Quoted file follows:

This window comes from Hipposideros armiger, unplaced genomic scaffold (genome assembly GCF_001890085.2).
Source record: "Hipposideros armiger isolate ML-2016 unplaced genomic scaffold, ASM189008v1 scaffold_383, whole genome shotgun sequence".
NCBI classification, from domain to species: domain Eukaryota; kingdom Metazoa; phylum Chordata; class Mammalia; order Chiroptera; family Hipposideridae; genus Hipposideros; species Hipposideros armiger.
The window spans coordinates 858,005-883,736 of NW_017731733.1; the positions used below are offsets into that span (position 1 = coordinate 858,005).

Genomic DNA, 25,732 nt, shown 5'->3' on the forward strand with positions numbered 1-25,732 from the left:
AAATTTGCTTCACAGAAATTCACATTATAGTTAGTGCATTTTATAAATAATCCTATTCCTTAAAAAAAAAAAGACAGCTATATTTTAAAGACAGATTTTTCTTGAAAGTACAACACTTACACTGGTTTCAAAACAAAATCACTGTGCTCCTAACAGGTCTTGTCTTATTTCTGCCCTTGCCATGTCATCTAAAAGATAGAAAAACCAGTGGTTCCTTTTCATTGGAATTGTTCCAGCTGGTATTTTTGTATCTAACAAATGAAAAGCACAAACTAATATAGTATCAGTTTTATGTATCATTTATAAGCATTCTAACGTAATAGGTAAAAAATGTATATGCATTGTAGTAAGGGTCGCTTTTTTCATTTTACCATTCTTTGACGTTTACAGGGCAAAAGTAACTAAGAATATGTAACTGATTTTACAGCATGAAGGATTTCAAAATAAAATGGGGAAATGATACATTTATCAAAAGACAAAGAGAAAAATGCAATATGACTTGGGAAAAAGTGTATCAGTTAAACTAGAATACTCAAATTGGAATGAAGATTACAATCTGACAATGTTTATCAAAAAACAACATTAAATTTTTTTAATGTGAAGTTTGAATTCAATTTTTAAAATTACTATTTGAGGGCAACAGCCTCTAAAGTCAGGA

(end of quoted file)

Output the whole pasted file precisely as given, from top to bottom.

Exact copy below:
This window comes from Hipposideros armiger, unplaced genomic scaffold (genome assembly GCF_001890085.2).
Source record: "Hipposideros armiger isolate ML-2016 unplaced genomic scaffold, ASM189008v1 scaffold_383, whole genome shotgun sequence".
NCBI classification, from domain to species: domain Eukaryota; kingdom Metazoa; phylum Chordata; class Mammalia; order Chiroptera; family Hipposideridae; genus Hipposideros; species Hipposideros armiger.
The window spans coordinates 858,005-883,736 of NW_017731733.1; the positions used below are offsets into that span (position 1 = coordinate 858,005).

Genomic DNA, 25,732 nt, shown 5'->3' on the forward strand with positions numbered 1-25,732 from the left:
AAATTTGCTTCACAGAAATTCACATTATAGTTAGTGCATTTTATAAATAATCCTATTCCTTAAAAAAAAAAAGACAGCTATATTTTAAAGACAGATTTTTCTTGAAAGTACAACACTTACACTGGTTTCAAAACAAAATCACTGTGCTCCTAACAGGTCTTGTCTTATTTCTGCCCTTGCCATGTCATCTAAAAGATAGAAAAACCAGTGGTTCCTTTTCATTGGAATTGTTCCAGCTGGTATTTTTGTATCTAACAAATGAAAAGCACAAACTAATATAGTATCAGTTTTATGTATCATTTATAAGCATTCTAACGTAATAGGTAAAAAATGTATATGCATTGTAGTAAGGGTCGCTTTTTTCATTTTACCATTCTTTGACGTTTACAGGGCAAAAGTAACTAAGAATATGTAACTGATTTTACAGCATGAAGGATTTCAAAATAAAATGGGGAAATGATACATTTATCAAAAGACAAAGAGAAAAATGCAATATGACTTGGGAAAAAGTGTATCAGTTAAACTAGAATACTCAAATTGGAATGAAGATTACAATCTGACAATGTTTATCAAAAAACAACATTAAATTTTTTTAATGTGAAGTTTGAATTCAATTTTTAAAATTACTATTTGAGGGCAACAGCCTCTAAAGTCAGGA